is it possible to use rm to remove files and directories matching a pattern recursively without using other commands?


To directly answer your question, "no - you can't do what you describe with rm".

You can, however, do it you combine it with find. Here's one of many ways you could do that:

 # search for everything in this tree, search for the file pattern, pipe to rm
 find . | grep <pattern> | xargs rm

For example, if you want to nuke all *~ files, you could so this:

 # the $ anchors the grep search to the last character on the line
 find . -type f | grep '~'$ | xargs rm

To expand from a comment*:

 # this will handle spaces of funky characters in file names
 find -type f -name '*~' -print0 | xargs -0 rm
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    true - if you leave-out the last pipe, you'll get a list of everything first :) – warren Oct 27 '09 at 5:48
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    May not directly answer the poster's question, but is the closest they will get to what they want. – Drakia Oct 27 '09 at 16:35
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    A Dwarf, isn't that a little bit bitter for no reason ? – Gnoupi Oct 27 '09 at 16:53
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    Please be very careful using find | grep | xargs rm. If there are files with spaces (or newlines), this will break (and depending on the filenames and where the spaces are) might delete stuff that you did not intend to delete. find … -print0 | xargs -0 rm will be much more robust. It will mean, however that you cannot use grep and must use find's predicates to match and print0 only the desired files. warren's second example will be more robust as find -type f -name '*~' -print0 | xargs -0 rm. – Chris Johnsen Oct 28 '09 at 5:20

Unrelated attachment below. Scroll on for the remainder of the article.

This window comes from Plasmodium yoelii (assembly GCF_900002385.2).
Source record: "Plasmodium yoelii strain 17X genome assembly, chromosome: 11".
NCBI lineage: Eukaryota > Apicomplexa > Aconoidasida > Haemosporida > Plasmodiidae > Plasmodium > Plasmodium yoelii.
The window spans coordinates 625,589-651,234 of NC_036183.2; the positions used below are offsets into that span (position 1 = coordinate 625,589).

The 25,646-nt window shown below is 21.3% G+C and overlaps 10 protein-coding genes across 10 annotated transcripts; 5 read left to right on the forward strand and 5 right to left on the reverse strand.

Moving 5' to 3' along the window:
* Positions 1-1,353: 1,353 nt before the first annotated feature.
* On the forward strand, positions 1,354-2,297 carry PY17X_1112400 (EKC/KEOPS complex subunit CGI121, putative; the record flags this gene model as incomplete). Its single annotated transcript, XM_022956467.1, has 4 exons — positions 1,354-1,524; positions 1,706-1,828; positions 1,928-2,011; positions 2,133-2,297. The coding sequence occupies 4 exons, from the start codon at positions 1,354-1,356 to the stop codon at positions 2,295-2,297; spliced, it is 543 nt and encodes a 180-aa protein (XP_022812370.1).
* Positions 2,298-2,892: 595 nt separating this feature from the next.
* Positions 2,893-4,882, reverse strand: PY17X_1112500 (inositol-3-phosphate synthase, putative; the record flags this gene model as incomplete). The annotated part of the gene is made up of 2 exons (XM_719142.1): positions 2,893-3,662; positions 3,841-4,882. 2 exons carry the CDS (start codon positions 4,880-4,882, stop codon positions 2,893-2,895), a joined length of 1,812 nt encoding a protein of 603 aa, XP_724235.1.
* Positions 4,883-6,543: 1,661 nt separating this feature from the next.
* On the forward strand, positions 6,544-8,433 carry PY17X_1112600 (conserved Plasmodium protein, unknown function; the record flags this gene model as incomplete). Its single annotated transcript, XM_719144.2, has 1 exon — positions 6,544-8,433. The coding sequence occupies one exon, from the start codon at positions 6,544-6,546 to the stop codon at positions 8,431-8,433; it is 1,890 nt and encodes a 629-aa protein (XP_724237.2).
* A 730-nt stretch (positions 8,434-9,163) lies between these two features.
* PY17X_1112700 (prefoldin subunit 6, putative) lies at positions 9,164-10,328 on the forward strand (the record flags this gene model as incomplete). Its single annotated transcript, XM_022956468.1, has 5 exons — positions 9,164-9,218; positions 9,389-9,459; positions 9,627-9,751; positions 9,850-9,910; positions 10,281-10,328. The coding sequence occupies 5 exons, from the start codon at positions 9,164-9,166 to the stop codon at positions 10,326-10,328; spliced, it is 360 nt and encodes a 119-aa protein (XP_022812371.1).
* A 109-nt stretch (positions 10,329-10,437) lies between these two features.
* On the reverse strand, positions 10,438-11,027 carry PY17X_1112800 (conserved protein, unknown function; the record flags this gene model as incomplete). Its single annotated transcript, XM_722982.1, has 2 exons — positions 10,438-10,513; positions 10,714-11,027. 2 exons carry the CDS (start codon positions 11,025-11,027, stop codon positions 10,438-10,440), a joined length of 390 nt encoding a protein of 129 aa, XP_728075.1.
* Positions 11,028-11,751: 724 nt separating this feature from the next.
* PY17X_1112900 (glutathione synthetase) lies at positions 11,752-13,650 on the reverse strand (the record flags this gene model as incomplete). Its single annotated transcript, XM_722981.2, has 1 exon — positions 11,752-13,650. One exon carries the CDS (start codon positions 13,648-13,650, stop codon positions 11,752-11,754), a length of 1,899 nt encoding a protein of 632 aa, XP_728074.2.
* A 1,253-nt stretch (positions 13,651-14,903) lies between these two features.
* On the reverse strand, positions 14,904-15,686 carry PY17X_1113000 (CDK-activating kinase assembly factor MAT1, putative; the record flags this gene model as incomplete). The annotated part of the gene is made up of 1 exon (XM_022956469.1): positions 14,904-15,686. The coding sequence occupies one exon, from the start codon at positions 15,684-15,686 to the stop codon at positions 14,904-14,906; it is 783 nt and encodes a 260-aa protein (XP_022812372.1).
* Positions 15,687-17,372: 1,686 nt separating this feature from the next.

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    If you want a single command to do the job, make an alias using one of the find commands given. Will fill in an answer for this later, if desired. – casualuser Nov 7 '09 at 18:09

"without using other commands"


  • Nice answer illustrating the "strictly answer the initial question (at the risk of not being able to provide a solution)" vs. "provide a solution, even if it's not strictly matching to imposed restrictions" debate. – Gnoupi Oct 27 '09 at 16:59
  • I only posted this as "A Dwarf" was complaining about the answer that actually provided a solution. Without using other commands there really is no way to do recursive file deletion that matches a pattern, just current-directory file/directory deletion. – Drakia Oct 27 '09 at 18:29

Using Bash, with globstar set, yes:

rm basedir/**/my*pattern*

Try it with e.g. ls -1 first, before rm to list the files you match.

You set options through e.g. shopt -s globstar.

Alternatively, a shorter find variant:

find -type f -name 'my*pattern*' -delete

or for GNU find:

find -type f -name 'my*pattern*' -exec rm {} +

or another alternative for non-GNU find (a bit slower):

find -type f -name 'my*pattern*' -exec rm {} \;

To also remove directories, as you ask for: just change rm into rm -r in the above commands and skip matching on only -type f in the find commands.


I would have asuumed " rm -rf " where is a combination of file names, and matching patterns such as * and ? etc (eg todays_log_2009????.log) . That will start from current Dir and work down recursively removing files that macth that pattern.

  • This won't work because the pattern is expanded by the shell in the current directory. If quoted, the pattern becomes a filename with special characters in it. e.g. to delete the file [, one could write rm '[' . The pattern simply loses its meaning. – casualuser Nov 7 '09 at 18:02

If you use zsh(1), turn on "extended globbing" with setopt extendedglob in .zshrc. Prefixing the pattern with '**/' will then delete recursively:

% rm -rf **/< pattern >

However, if there are a lot of files to delete you should resort to find(1) with xargs(1) or -exec, and I also recommend doing that in shell scripts.

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